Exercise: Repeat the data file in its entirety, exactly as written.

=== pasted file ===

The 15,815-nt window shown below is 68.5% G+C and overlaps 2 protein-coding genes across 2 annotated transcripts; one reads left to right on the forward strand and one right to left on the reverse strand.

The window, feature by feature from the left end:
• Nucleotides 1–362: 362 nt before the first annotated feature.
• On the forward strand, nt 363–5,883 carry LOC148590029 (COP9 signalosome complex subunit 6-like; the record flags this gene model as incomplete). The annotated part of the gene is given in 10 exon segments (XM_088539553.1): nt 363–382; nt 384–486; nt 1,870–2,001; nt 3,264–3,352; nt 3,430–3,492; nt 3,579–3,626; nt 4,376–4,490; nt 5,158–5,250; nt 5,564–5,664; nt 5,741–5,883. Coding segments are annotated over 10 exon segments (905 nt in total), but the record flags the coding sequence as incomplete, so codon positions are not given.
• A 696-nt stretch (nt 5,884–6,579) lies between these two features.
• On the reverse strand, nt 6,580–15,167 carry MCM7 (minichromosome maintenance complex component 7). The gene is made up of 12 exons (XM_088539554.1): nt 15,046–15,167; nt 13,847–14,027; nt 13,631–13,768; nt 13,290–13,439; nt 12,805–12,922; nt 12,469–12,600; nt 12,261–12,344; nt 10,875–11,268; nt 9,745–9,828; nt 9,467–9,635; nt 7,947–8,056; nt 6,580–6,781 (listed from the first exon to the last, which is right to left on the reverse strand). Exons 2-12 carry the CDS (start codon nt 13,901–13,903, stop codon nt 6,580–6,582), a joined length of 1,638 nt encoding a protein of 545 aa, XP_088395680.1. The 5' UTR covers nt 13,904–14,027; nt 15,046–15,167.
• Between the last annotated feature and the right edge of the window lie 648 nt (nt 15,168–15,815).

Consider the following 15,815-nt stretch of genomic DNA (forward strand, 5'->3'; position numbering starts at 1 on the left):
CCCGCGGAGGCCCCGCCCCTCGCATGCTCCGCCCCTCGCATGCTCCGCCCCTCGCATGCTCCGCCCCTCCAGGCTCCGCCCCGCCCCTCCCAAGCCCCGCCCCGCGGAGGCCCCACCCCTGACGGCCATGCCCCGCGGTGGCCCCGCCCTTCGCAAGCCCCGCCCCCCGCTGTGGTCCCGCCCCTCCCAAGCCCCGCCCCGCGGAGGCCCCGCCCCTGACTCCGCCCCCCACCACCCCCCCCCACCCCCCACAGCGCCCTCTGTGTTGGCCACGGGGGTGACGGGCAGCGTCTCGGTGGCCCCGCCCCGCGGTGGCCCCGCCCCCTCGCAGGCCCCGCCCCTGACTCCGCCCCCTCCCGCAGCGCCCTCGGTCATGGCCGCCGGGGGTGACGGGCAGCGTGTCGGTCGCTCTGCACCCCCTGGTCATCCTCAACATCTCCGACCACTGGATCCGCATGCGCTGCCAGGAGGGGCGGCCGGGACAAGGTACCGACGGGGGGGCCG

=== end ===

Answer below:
The 15,815-nt window shown below is 68.5% G+C and overlaps 2 protein-coding genes across 2 annotated transcripts; one reads left to right on the forward strand and one right to left on the reverse strand.

The window, feature by feature from the left end:
• Nucleotides 1–362: 362 nt before the first annotated feature.
• On the forward strand, nt 363–5,883 carry LOC148590029 (COP9 signalosome complex subunit 6-like; the record flags this gene model as incomplete). The annotated part of the gene is given in 10 exon segments (XM_088539553.1): nt 363–382; nt 384–486; nt 1,870–2,001; nt 3,264–3,352; nt 3,430–3,492; nt 3,579–3,626; nt 4,376–4,490; nt 5,158–5,250; nt 5,564–5,664; nt 5,741–5,883. Coding segments are annotated over 10 exon segments (905 nt in total), but the record flags the coding sequence as incomplete, so codon positions are not given.
• A 696-nt stretch (nt 5,884–6,579) lies between these two features.
• On the reverse strand, nt 6,580–15,167 carry MCM7 (minichromosome maintenance complex component 7). The gene is made up of 12 exons (XM_088539554.1): nt 15,046–15,167; nt 13,847–14,027; nt 13,631–13,768; nt 13,290–13,439; nt 12,805–12,922; nt 12,469–12,600; nt 12,261–12,344; nt 10,875–11,268; nt 9,745–9,828; nt 9,467–9,635; nt 7,947–8,056; nt 6,580–6,781 (listed from the first exon to the last, which is right to left on the reverse strand). Exons 2-12 carry the CDS (start codon nt 13,901–13,903, stop codon nt 6,580–6,582), a joined length of 1,638 nt encoding a protein of 545 aa, XP_088395680.1. The 5' UTR covers nt 13,904–14,027; nt 15,046–15,167.
• Between the last annotated feature and the right edge of the window lie 648 nt (nt 15,168–15,815).

Consider the following 15,815-nt stretch of genomic DNA (forward strand, 5'->3'; position numbering starts at 1 on the left):
CCCGCGGAGGCCCCGCCCCTCGCATGCTCCGCCCCTCGCATGCTCCGCCCCTCGCATGCTCCGCCCCTCCAGGCTCCGCCCCGCCCCTCCCAAGCCCCGCCCCGCGGAGGCCCCACCCCTGACGGCCATGCCCCGCGGTGGCCCCGCCCTTCGCAAGCCCCGCCCCCCGCTGTGGTCCCGCCCCTCCCAAGCCCCGCCCCGCGGAGGCCCCGCCCCTGACTCCGCCCCCCACCACCCCCCCCCACCCCCCACAGCGCCCTCTGTGTTGGCCACGGGGGTGACGGGCAGCGTCTCGGTGGCCCCGCCCCGCGGTGGCCCCGCCCCCTCGCAGGCCCCGCCCCTGACTCCGCCCCCTCCCGCAGCGCCCTCGGTCATGGCCGCCGGGGGTGACGGGCAGCGTGTCGGTCGCTCTGCACCCCCTGGTCATCCTCAACATCTCCGACCACTGGATCCGCATGCGCTGCCAGGAGGGGCGGCCGGGACAAGGTACCGACGGGGGGGCCG